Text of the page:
But with so many air fryers out there, it can be tough to choose the one that’ll work best for you. To make your life easier—and get you closer to that tasty piece of fried chicken—we’ve put together a list of some of Amazon’s top-rated air frying gadgets. Each of the products below has at least a 4.5-star rating and over 1200 user reviews, so you can stop dreaming about the perfect dinner and start eating it instead.

1. Ultrean Air Fryer; $76

Ultrean/Amazon

Around 84 percent of reviewers awarded the Ultrean Air Fryer five stars on Amazon, making it one of the most popular models on the site. This 4.2-quart oven doesn't just fry, either—it also grills, roasts, and bakes via its innovative rapid air technology heating system. It's available in four different colors (red, light blue, black, and white), making it the perfect accent piece for any kitchen.

Buy it: Amazon

2. Cosori Air Fryer; $120

Cosori/Amazon

This highly celebrated air fryer from Cosori will quickly become your favorite sous chef. With 11 one-touch presets for frying favorites, like bacon, veggies, and fries, you can take the guesswork out of cooking and let the Cosori do the work instead. One reviewer who “absolutely hates cooking” said, after using it, “I'm actually excited to cook for the first time ever.” You’ll feel the same way!

Buy it: Amazon

3. Innsky Air Fryer; $90

Innsky/Amazon

With its streamlined design and the ability to cook with little to no oil, the Innsky air fryer will make you feel like the picture of elegance as you chow down on a piece of fried shrimp. You can set a timer on the fryer so it starts cooking when you want it to, and it automatically shuts off when the cooking time is done (a great safety feature for chefs who get easily distracted).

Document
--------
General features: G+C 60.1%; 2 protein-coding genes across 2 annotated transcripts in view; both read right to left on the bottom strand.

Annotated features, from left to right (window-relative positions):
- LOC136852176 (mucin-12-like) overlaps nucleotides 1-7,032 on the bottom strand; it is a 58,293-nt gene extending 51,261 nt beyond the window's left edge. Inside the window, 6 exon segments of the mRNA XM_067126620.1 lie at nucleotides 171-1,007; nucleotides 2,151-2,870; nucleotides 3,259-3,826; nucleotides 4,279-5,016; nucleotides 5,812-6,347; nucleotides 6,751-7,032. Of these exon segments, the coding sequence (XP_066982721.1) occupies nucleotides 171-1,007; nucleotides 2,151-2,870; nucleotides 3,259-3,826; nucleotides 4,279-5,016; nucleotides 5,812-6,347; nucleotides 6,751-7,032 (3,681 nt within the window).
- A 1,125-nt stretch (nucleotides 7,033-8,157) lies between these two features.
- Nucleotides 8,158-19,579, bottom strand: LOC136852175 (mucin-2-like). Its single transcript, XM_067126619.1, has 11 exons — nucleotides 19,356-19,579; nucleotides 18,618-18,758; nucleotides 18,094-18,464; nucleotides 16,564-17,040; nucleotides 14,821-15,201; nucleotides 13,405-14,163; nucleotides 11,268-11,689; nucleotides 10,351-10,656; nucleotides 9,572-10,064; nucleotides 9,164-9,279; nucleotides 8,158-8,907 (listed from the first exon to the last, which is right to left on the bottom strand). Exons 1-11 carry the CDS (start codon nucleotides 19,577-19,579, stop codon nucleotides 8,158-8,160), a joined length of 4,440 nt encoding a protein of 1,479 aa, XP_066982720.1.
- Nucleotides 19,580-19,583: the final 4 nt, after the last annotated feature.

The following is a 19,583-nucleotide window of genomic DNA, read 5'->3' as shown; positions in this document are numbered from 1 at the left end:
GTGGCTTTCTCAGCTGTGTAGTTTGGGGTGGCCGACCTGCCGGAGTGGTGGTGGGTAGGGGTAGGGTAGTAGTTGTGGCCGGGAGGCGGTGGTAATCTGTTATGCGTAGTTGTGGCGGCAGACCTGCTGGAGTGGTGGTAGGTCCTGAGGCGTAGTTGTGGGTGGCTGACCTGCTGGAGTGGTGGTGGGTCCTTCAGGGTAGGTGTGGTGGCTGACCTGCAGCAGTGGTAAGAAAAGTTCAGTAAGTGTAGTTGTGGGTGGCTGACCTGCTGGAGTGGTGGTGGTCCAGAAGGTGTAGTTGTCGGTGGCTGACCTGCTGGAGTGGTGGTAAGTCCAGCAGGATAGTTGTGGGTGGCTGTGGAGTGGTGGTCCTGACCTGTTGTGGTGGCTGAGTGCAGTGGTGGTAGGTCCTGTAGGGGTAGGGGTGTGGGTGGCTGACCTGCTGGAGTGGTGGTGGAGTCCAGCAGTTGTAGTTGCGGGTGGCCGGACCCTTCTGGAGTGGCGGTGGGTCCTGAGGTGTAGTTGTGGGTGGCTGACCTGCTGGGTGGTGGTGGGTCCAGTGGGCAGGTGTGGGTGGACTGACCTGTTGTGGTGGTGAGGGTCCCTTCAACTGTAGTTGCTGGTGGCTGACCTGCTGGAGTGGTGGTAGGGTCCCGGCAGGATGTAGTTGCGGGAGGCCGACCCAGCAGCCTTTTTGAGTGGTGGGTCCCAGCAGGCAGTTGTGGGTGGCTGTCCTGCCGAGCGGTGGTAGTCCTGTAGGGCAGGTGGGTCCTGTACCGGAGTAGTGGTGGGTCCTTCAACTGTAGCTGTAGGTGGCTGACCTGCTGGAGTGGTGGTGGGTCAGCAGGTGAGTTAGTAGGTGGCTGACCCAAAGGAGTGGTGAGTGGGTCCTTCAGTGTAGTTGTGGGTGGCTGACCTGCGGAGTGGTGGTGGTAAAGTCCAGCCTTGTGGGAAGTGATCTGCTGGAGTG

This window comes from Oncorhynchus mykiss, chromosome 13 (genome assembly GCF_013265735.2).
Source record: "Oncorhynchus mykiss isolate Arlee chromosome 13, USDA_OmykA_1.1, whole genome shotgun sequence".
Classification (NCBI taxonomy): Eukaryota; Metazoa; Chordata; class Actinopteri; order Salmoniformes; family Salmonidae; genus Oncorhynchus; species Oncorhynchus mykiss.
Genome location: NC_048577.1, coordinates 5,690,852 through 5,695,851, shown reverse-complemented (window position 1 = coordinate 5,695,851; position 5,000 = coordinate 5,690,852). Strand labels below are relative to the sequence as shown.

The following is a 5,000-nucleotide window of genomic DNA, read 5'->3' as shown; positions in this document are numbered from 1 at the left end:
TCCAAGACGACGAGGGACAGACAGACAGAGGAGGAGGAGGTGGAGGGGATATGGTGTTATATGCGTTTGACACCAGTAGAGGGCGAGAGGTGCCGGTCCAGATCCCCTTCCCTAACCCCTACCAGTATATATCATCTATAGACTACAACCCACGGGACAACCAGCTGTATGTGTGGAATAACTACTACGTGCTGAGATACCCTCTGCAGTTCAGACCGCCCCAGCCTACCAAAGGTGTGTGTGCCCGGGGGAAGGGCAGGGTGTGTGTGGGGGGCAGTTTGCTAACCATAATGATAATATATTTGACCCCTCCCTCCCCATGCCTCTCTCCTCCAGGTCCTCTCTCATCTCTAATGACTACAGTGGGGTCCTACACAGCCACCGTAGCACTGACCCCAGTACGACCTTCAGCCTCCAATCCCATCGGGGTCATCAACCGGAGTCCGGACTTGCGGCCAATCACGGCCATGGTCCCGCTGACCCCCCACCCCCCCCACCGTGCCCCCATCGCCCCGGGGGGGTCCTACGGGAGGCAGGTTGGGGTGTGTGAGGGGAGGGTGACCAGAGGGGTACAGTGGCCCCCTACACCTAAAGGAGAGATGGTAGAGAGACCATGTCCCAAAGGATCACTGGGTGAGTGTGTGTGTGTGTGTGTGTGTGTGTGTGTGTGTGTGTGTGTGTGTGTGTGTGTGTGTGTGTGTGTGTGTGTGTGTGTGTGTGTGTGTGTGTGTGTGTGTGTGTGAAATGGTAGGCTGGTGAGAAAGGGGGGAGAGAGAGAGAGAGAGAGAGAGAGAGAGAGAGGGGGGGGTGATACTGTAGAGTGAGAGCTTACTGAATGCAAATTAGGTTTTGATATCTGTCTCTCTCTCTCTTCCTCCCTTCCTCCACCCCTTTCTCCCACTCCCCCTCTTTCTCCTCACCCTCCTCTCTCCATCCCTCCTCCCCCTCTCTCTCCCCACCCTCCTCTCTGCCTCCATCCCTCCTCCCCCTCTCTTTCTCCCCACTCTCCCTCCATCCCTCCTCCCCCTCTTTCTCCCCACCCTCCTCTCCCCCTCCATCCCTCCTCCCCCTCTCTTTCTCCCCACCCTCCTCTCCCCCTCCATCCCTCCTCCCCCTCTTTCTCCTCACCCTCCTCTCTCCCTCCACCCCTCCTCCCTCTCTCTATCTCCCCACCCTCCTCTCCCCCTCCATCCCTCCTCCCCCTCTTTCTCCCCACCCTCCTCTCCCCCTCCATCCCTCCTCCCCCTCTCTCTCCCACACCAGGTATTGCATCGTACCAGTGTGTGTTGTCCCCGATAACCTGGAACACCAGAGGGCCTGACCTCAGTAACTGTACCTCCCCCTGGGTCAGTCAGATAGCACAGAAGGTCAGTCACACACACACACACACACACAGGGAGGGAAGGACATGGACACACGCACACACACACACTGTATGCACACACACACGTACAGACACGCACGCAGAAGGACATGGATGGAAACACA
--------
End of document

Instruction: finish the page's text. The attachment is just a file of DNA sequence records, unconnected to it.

Buy it: Amazon

4. Secura Air Fryer; $62

Secura/Amazon

This air fryer from Secura uses a combination of heating techniques—hot air and high-speed air circulation—for fast and easy food prep. And, as one reviewer remarked, with an extra-large 4.2-quart basket “[it’s] good for feeding a crowd, which makes it a great option for large families.” This fryer even comes with a toaster rack and skewers, making it a great addition to a neighborhood barbecue or family glamping trip.

Buy it: Amazon

5. Chefman Turbo Fry; $60

Chefman/Amazon

For those of you really looking to cut back, the Chefman Turbo Fry uses 98 percent less oil than traditional fryers, according to the manufacturer. And with its two-in-one tank basket that allows you to cook multiple items at the same time, you can finally stop using so many pots and pans when you’re making dinner.

Buy it: Amazon

6. Ninja Air Fryer; $100

Ninja/Amazon

The Ninja Air Fryer is a multipurpose gadget that allows you to do far more than crisp up your favorite foods. This air fryer’s one-touch control panel lets you air fry, roast, reheat, or even dehydrate meats, fruits, and veggies, whether your ingredients are fresh or frozen. And the simple interface means that you're only a couple buttons away from a homemade dinner.

Buy it: Amazon

7. Instant Pot Air Fryer + Electronic Pressure Cooker; $180

Instant Pot/Amazon

Enjoy all the perks of an Instant Pot—the ability to serve as a pressure cooker, slow cooker, yogurt maker, and more—with a lid that turns the whole thing into an air fryer as well. The multi-level fryer basket has a broiling tray to ensure even crisping throughout, and it’s big enough to cook a meal for up to eight. If you’re more into a traditional air fryer, check out Instant Pot’s new Instant Vortex Pro ($140) air fryer, which gives you the ability to bake, proof, toast, and more.